Nottingham's workplace parking levy starts to bite

June 07, 2012 11:12 AM

In October last year I wrote about Nottingham City Council's workplace parking levy. Any business that has more than 10 spaces for its staff, now has to pay the council £279 per year, per space. This scheme commenced in April.

Already this is a having an effect. In a report in the Nottingham Post, property consultancy FHP says some companies who are looking at moving are considering other options outside the levy zone.

James Hartley, of FHP's office and industrial team had this to say:
No business likes additional costs, and the unfortunate fact is that, although the workplace parking levy was planned sometime ago, it has come into force at the worst possible moment.

Trading conditions remain extremely tough, businesses have been struggling with rising raw material prices and economic confidence is low.

The last thing they want is an additional cost and a change in location is one way to avoid it.

We shouldn't lose sight of the fact that the city centre remains a very attractive location for all sorts of reasons, including, of course, its good transport links, and some businesses are in a position to grin and bear the levy.

However, there has been a clear trend in some recent inquiries that FHP has been handling for occupiers to ask about locations outside the city in places where rents are lower and there is no levy to pay.

Of course the city centre is an attractive place to do business if you are looking for footfall. Not all businesses are though, and these are the businesses who may want to flee to escape the levy. Responsible business owners who provide off-street parking for their employees are being penalised, whereas those who do not or cannot provide parking facilities are not.

If businesses choose not to move, they can decide not to provide parking spaces which would then push more parking problems on to the streets.

Small and medium sized businesses thinking of expanding or relocating are thinking the levy is one cost too many. This is hardly surprising. Nottingham City Council should do everything it can to help businesses. Instead it has dreamt up a way off adding further costs when they can least afford it.

 In October last year I wrote about Nottingham City Council's workplace parking levy. Any business that has more than 10 spaces for its staff, now has to pay the council £279 per year, per space. This scheme commenced in April.

Already this is a having an effect. In a report in the Nottingham Post, property consultancy FHP says some companies who are looking at moving are considering other options outside the levy zone.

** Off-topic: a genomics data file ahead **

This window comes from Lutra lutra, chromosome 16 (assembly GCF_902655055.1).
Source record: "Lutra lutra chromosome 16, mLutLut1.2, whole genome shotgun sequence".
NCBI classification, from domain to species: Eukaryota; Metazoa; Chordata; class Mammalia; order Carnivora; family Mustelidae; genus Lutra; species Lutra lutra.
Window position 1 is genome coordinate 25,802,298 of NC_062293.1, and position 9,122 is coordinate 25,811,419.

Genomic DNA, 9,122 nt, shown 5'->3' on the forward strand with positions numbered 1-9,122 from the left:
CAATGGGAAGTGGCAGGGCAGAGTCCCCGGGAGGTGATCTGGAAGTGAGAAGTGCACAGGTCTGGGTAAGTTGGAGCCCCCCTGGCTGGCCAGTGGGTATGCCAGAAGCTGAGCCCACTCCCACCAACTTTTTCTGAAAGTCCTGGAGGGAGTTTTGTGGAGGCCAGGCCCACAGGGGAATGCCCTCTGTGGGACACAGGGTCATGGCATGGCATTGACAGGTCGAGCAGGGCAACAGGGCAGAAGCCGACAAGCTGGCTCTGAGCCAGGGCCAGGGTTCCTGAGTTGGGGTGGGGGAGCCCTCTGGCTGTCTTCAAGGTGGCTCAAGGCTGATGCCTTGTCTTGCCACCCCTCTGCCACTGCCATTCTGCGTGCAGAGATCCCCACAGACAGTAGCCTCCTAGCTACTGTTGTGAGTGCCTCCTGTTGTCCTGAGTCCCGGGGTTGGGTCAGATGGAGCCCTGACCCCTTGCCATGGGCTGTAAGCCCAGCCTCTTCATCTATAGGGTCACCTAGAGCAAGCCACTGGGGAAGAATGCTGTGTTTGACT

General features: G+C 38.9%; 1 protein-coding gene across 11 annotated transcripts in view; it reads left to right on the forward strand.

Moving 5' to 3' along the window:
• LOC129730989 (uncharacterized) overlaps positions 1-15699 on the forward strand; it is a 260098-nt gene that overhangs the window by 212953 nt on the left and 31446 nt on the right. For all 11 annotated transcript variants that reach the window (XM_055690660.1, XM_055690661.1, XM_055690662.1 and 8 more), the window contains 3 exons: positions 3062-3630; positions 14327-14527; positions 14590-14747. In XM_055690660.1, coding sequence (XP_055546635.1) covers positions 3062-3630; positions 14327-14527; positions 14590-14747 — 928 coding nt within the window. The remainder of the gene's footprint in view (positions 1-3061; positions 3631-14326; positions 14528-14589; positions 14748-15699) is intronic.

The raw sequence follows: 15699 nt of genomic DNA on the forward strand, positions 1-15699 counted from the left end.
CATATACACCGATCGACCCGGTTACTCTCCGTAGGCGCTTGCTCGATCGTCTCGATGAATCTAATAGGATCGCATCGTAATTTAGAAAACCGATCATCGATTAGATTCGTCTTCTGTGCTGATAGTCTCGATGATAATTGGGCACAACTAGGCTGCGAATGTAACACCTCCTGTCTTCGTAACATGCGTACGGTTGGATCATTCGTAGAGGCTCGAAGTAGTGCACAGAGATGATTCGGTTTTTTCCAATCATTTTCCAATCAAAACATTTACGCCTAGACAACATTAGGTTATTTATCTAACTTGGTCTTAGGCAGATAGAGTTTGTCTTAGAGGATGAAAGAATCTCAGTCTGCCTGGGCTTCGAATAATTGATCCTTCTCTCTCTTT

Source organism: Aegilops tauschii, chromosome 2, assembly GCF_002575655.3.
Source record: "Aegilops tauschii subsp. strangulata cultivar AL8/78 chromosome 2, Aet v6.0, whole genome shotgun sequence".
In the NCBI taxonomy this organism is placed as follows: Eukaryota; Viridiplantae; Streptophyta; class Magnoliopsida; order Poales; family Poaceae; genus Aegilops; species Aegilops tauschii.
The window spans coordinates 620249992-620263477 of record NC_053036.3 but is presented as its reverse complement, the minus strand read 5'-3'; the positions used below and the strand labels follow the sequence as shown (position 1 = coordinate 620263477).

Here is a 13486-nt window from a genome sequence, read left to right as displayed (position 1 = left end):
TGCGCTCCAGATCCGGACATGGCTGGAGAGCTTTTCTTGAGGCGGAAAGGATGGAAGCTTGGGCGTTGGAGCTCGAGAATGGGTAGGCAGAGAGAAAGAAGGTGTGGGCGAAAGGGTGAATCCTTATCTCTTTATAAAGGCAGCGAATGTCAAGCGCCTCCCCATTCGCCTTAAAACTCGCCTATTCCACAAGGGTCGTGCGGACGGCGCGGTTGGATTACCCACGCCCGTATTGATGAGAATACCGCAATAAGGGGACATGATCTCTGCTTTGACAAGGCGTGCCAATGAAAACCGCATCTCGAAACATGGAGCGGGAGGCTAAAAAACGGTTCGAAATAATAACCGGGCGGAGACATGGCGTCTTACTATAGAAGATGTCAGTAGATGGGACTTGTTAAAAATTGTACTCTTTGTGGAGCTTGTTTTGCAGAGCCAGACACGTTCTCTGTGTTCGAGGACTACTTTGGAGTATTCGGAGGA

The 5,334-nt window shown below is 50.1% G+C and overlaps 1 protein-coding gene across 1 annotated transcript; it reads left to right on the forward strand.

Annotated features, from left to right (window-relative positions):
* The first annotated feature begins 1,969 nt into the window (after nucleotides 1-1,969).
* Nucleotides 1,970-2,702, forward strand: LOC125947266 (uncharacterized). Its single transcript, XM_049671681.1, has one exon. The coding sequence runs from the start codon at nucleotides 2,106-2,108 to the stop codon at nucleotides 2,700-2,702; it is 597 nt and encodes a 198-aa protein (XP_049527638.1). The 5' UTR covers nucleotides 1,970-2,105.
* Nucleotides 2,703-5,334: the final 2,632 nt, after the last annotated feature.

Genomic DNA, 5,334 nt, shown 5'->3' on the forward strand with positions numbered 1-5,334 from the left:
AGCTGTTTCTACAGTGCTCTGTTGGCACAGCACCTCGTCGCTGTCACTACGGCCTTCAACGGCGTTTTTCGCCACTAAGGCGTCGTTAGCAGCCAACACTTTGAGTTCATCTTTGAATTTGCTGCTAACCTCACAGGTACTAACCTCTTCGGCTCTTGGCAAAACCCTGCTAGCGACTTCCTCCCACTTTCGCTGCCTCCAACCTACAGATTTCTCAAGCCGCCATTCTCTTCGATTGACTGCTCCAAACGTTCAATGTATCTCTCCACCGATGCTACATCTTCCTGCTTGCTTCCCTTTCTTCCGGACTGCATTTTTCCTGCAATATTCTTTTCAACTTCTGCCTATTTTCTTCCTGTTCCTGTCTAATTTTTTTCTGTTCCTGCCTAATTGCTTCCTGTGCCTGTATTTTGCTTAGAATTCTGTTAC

James Hartley, of FHP's office and industrial team had this to say:
No business likes additional costs, and the unfortunate fact is that, although the workplace parking levy was planned sometime ago, it has come into force at the worst possible moment.

Trading conditions remain extremely tough, businesses have been struggling with rising raw material prices and economic confidence is low.

The last thing they want is an additional cost and a change in location is one way to avoid it.

We shouldn't lose sight of the fact that the city centre remains a very attractive location for all sorts of reasons, including, of course, its good transport links, and some businesses are in a position to grin and bear the levy.

However, there has been a clear trend in some recent inquiries that FHP has been handling for occupiers to ask about locations outside the city in places where rents are lower and there is no levy to pay.

Of course the city centre is an attractive place to do business if you are looking for footfall. Not all businesses are though, and these are the businesses who may want to flee to escape the levy. Responsible business owners who provide off-street parking for their employees are being penalised, whereas those who do not or cannot provide parking facilities are not.

If businesses choose not to move, they can decide not to provide parking spaces which would then push more parking problems on to the streets.

Small and medium sized businesses thinking of expanding or relocating are thinking the levy is one cost too many. This is hardly surprising. Nottingham City Council should do everything it can to help businesses. Instead it has dreamt up a way off adding further costs when they can least afford it.

 

Latest Blogs: